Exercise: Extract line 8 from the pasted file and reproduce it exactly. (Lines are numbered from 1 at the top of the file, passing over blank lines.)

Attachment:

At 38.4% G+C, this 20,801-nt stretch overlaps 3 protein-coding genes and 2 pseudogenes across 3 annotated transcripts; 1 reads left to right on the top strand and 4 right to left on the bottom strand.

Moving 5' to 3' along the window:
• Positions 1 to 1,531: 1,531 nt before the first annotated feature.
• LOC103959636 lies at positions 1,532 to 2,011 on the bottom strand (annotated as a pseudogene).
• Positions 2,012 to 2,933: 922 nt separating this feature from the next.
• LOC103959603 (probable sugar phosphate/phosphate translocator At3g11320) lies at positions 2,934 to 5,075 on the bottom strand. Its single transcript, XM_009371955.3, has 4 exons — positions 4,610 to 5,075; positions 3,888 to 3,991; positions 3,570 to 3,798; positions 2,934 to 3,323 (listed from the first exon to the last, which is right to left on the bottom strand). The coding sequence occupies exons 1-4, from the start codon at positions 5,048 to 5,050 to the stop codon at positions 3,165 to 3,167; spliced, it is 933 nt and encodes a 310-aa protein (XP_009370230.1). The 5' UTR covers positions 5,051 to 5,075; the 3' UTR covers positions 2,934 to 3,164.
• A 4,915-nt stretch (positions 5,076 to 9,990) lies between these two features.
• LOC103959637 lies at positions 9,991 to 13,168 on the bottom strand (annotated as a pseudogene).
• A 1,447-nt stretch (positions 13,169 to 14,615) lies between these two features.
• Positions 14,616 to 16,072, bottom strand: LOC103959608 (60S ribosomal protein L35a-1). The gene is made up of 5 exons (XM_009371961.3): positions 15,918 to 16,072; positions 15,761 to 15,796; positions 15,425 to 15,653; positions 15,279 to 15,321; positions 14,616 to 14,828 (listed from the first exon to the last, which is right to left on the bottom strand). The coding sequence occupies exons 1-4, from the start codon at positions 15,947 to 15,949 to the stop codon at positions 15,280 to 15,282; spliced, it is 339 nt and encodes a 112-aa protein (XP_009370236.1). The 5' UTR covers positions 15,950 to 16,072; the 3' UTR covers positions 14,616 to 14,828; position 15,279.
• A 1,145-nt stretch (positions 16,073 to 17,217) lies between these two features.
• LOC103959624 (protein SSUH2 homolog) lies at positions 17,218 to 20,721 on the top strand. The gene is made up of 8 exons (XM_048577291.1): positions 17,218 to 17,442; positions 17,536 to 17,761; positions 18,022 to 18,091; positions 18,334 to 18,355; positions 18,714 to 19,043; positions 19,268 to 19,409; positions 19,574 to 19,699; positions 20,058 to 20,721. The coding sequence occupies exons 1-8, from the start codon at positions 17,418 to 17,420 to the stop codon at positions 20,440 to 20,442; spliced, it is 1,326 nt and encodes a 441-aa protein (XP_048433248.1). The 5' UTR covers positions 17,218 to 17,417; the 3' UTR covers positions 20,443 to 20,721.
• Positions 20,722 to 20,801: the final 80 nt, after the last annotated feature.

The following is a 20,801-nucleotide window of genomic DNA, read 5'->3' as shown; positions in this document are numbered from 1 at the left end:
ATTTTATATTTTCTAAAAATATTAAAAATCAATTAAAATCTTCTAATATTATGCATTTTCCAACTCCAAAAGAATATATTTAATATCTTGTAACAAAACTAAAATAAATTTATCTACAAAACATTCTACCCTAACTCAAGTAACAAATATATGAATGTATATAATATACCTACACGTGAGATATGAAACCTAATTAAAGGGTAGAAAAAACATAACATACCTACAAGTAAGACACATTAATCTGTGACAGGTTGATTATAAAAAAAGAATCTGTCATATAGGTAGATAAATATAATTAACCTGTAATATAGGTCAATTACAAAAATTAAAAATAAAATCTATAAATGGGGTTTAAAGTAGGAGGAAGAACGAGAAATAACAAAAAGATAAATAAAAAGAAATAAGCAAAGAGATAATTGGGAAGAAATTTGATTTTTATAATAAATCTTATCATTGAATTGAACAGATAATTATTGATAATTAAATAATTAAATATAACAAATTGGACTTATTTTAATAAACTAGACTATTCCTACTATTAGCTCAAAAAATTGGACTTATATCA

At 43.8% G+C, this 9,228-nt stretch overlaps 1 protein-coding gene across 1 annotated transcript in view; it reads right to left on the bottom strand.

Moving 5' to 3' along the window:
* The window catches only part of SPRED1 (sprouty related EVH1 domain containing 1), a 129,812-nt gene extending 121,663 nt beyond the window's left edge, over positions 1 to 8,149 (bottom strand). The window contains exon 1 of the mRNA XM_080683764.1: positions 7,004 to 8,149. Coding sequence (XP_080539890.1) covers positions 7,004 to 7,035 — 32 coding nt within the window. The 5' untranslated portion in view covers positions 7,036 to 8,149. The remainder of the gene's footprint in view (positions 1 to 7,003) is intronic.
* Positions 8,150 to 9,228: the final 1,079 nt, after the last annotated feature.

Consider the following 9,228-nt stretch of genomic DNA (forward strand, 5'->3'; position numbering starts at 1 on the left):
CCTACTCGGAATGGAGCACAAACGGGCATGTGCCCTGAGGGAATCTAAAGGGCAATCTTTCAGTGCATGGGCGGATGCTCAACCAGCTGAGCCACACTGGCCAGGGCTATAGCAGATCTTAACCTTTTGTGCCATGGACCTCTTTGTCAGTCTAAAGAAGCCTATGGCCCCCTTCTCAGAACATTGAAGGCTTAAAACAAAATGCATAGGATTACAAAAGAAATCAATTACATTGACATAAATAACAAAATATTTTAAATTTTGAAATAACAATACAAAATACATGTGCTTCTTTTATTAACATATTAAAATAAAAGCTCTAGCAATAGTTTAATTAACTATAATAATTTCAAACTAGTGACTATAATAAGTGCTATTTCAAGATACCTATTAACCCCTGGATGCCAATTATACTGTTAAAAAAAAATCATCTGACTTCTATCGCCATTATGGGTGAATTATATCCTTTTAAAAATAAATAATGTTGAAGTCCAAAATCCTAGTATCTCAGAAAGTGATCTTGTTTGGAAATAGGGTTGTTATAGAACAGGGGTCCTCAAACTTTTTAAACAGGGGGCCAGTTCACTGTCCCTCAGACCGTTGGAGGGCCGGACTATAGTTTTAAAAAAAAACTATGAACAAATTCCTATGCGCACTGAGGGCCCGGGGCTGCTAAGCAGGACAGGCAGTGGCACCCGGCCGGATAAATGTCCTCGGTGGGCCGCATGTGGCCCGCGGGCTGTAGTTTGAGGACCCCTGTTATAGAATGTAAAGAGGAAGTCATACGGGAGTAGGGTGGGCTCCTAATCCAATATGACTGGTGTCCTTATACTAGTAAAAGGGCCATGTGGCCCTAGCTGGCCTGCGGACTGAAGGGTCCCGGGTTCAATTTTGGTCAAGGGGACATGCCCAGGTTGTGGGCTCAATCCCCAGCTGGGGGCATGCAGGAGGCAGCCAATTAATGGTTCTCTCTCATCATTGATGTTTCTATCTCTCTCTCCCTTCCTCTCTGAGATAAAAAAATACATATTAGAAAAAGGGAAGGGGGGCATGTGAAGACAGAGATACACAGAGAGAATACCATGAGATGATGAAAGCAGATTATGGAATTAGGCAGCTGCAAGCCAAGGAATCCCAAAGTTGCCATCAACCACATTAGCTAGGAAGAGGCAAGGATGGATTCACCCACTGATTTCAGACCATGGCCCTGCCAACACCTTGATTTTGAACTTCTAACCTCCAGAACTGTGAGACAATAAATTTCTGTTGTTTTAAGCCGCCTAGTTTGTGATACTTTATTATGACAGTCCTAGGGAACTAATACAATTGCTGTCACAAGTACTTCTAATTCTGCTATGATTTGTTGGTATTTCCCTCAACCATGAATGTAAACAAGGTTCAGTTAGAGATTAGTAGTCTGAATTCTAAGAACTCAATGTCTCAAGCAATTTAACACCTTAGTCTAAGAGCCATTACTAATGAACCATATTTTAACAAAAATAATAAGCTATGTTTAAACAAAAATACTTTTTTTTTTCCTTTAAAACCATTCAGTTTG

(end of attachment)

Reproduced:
• LOC103959637 lies at positions 9,991 to 13,168 on the bottom strand (annotated as a pseudogene).